Well, when you put it that way, I suppose it's hunky dory. I though schools had gotten past the era of using "they don't attend this school" as a rationale for deciding whether one's prom date was of the correct age, occupation, social class, political bent, race, sexual orientation, or whatever. But apparently not.
Seriously? This is silly reasoning. You're trying advocate for a porn star to get into a school - which, in all fairness, has no business happening. The whole purpose is to create a scene and school disturbance. That alone is reason enough to not allow it.
But if we go by your example, then I guess it's OK to let anyone come in the school just because it's prom. Let's go ahead and let convicted murderers, drug dealers, pedophiles, etc. in because - hey it's prom and it shouldn't be the school's decision.[/quote]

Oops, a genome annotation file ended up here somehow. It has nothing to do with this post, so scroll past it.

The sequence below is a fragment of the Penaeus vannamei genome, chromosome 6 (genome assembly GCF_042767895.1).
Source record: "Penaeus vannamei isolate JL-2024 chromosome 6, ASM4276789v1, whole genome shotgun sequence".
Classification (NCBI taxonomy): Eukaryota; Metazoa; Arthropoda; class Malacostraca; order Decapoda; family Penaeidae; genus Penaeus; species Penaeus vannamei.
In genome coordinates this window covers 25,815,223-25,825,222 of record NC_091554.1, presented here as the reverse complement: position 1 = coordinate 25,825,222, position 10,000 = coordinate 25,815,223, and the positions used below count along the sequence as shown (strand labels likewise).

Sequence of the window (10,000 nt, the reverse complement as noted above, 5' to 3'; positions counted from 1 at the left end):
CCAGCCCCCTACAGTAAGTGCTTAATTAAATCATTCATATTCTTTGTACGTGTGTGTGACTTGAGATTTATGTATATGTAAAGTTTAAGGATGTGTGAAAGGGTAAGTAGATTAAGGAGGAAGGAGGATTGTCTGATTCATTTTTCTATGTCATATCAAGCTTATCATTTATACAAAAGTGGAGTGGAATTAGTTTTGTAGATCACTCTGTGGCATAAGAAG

By the by, what if the student was the porn star? Could the school refuse to let him/her attend his/her own prom for being a student by day and adult entertainer by night?
If the student were a porn star then a) probably not going to school anyway, b) if were attending school, people are probably going to jail for an underage porn star existing.
Rockman wrote:School's, as a rule of thumb, should have the least amount of connection to the prom as possible. Let student groups plan it, charge it and have it off campus. That way they aren't liable for any of these media storms which always seem to erupt out of them and they don't have to worry about chaperoning them.
That opens up more possibility for discrimination than this does. In my home town for many years it was done like this and as it turned out there were two proms. A group of a kids went to one prom, another group of kids went to the other. One group was white, the other black. That was problematic, to say the least, and the school technically wasn't even involved.